Has a rush to buy up oil and gas companies just started? Royal Dutch Shell is set to become by far the largest FTSE 100 member by market capitalisation at 7.6% of the index (Figure 1), worth nearly £160bn (€222bn, $233.7bn) and 35% larger than the second-largest company, HSBC, once it completes the £47bn purchase of BG later in 2015.
In the late 1990s, the oil price plunged to $10 per barrel and set off a wave of oil industry mega-mergers: Exxon with Mobil, Chevron with Texaco, BP with Amoco.
Fast forward to April 2015 and once again the oil price has plunged, more than halving from $110 per barrel in July 2014 to just $50 by January this year.
Now we have a new oil and gas mega-merger, Royal Dutch Shell taking over BG (the gas-dominated exploration and production arm of the former British Gas). This is in fact the second big oil company merger announced in the past few months, after US oil services company Halliburton announced a merger with rival Baker Hughes in November 2014.
Why is Shell buying BG?
With this purchase of BG, which has been beset by fundamental problems for some time, Shell is buying access to oil and gas reserves in Brazil and Liquefied Natural Gas (LNG) capability. These assets allow Shell to grow its oil and gas reserve base (replacing oil and gas currently being produced) and to be a dominant player in the growing LNG market, alongside the state of Qatar.
The basic idea is this: the oil and gas-producing assets of BG are cheaper for Shell to buy in principle than developing new oil and gas fields and putting them into production – the so-called replacement cost. Why take the risk of developing new oil fields (which may not even produce as expected), when you can buy proven, producing oil and gas reserves off the shelf?
Who else could be looking to buy oil and gas assets?
While Shell has already chosen its prey, which other mega-oil companies could also be looking to buy up cheap oil and gas reserves? As the oil and gas market is global by nature, we have to look abroad for potential acquirers.
In the US, ExxonMobil and ChevronTexaco are the two largest integrated oil companies with the financial muscle to do big deals. In Europe, Total of France and Statoil of Norway stand out as huge integrated oil companies that might find it easier and cheaper to buy up oil and gas reserves via acquisition of companies rather than by developing new oil and gas fields from scratch.
Who could be next to succumb to oil merger mania, BP?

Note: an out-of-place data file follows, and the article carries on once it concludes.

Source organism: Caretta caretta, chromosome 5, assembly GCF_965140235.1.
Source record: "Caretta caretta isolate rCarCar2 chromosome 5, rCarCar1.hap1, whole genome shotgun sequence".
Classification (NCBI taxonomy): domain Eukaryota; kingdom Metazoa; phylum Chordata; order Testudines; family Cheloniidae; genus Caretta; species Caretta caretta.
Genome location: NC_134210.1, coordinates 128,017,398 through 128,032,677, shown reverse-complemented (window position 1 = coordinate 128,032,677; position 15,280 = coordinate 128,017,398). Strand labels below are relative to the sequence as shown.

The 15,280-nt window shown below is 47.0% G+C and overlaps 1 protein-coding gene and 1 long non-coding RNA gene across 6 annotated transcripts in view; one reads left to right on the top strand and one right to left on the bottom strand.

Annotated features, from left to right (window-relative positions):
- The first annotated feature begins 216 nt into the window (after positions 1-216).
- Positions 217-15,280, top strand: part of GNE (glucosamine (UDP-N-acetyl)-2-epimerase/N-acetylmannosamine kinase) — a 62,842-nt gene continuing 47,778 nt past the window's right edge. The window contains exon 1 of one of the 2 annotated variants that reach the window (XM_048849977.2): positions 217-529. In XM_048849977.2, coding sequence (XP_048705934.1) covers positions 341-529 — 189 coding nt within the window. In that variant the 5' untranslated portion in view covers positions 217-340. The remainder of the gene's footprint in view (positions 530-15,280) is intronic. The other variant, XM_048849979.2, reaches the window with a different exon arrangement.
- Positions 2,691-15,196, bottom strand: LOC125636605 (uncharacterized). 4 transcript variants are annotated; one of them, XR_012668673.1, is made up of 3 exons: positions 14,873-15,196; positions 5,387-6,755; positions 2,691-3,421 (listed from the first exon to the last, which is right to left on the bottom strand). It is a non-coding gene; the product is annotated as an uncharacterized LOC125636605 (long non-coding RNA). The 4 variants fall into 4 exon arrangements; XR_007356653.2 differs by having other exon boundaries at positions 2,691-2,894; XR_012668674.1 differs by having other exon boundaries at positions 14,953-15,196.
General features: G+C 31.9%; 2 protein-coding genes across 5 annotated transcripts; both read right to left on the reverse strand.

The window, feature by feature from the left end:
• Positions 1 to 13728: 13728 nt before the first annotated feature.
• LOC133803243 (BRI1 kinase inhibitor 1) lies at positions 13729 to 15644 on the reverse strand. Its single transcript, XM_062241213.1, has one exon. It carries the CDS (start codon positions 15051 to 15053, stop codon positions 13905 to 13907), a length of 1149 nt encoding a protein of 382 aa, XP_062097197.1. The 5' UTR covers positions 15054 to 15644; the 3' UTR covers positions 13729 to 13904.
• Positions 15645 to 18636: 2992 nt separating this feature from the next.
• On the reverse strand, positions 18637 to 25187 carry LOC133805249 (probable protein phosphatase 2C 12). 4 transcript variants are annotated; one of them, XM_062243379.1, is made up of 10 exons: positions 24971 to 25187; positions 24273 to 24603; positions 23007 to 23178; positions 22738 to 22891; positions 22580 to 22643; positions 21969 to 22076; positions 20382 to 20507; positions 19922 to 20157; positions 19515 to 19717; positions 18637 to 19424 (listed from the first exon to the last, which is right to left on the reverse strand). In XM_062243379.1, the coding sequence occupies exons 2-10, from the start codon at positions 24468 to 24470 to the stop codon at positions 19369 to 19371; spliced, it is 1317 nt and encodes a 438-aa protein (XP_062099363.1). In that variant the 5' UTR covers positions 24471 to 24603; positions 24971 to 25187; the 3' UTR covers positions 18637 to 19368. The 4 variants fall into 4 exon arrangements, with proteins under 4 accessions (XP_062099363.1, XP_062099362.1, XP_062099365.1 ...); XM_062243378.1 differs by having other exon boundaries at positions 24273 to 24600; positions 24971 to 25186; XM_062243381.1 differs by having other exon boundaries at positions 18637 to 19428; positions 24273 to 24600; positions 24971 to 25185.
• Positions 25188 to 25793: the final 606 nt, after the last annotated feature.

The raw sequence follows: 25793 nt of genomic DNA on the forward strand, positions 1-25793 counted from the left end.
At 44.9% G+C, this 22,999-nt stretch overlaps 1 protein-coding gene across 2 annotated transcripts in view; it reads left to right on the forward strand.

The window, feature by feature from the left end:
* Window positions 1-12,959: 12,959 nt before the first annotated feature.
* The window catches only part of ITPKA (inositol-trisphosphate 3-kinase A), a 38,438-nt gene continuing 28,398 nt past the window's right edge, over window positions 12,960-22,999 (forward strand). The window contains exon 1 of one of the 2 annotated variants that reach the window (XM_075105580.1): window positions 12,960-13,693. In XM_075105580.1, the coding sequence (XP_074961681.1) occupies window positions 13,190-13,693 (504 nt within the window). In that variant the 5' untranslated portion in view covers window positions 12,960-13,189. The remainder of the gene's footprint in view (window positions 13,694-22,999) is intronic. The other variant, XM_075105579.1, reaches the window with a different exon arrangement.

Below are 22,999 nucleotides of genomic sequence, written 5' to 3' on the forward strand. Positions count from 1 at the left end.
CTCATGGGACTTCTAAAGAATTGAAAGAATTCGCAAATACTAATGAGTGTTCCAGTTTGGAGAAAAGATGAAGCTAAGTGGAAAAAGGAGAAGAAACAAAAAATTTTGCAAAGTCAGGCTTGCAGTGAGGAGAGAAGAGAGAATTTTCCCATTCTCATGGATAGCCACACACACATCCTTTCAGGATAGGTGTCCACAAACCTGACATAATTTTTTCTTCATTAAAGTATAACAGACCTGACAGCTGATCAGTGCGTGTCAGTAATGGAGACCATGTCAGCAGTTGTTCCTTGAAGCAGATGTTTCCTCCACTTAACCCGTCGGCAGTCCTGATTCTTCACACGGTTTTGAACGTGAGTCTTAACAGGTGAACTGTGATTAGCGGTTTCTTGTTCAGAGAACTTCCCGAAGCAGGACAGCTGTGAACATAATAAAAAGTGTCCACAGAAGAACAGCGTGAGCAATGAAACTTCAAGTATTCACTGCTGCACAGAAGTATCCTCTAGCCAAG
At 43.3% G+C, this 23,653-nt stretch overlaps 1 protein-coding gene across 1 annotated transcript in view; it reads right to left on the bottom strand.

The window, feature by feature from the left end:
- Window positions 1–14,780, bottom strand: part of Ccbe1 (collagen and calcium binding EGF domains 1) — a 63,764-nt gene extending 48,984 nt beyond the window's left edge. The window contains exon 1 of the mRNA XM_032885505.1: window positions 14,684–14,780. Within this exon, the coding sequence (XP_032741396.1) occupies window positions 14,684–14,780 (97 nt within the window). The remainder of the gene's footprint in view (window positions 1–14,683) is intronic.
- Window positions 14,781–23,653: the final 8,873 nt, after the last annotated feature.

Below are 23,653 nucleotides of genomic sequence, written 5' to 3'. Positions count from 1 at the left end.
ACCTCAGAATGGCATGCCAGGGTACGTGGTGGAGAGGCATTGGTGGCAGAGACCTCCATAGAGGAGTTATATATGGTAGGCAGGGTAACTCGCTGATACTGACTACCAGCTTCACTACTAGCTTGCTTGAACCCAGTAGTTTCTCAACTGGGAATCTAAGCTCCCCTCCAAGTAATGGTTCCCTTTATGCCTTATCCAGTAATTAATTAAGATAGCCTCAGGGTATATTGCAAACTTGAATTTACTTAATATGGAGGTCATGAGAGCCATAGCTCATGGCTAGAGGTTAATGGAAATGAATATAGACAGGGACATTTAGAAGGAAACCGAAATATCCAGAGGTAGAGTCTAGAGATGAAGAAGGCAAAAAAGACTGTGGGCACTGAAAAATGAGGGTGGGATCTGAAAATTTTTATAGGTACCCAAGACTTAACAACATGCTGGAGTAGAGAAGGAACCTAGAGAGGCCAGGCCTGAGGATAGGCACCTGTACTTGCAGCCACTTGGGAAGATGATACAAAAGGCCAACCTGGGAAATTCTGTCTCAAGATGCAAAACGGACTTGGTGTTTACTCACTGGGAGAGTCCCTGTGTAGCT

In the UK, there are both big and smaller potential acquisition targets in the oil and gas sector. In a previous IBTimes UK article I highlighted the attractions of the ailing BP (hurt by the 2010 Gulf of Mexico Macondo disaster).
BP could be an interesting target for the two US mega-oil companies Exxon and Chevron, given its huge asset base in the US/Alaska. I should note BP has gained over 10% since I discussed it back in December 2014 and BPs market size is only 35% of Exxon and 63% of Chevron (Figure 2).
Other potential UK-based targets: Tullow, Premier Oil, EnQuest, Ithaca Energy
Otherwise, oil exploration and production companies Tullow Oil (total company value £5.2bn; code TLW) and Premier Oil (total company value £2.2bn; code PMO) have both been cited as potential acquisition targets, and look cheap when comparing their total company value (the value of all shares + value of debt) to the number of barrels of oil they hold as Proven + Probable (2P) reserves in their developed oil fields (Figure 3).
For instance, Premier Oil is currently valued at just $13 per barrel of 2P oil reserves following a drop of more than 50% in its share price from September 2014 to now (from 348p to 159p). Could an integrated oil giant swoop to acquire these now-cheap oil reserves?
Both Tullow Oil and Premier Oil have global oil and gas interests, spanning from West and North Africa to Pakistan and the Falkland Islands.
Closer to home, other acquisition targets could include the smaller, North Sea-focused oil exploration and production companies EnQuest (code ENQ, current share price 42p) and Ithaca Energy (code IAE; current share price 46.5p).
Both of these companies also look like potentially cheap acquisitions for larger oil company predators, at values of only $6 and $14 respectively per barrel of oil held in their various North Sea oil fields, and benefit from the reduction in North Sea oil taxes in the latest UK budget.
There you have it: five UK-listed oil companies of varying sizes that could become tasty acquisition targets for global oil companies.
Edmund Shing is the author of The Idle Investor (Harriman House), an expert columnist and a global equity fund manager at BCS AM. He holds a PhD in Artificial Intelligence.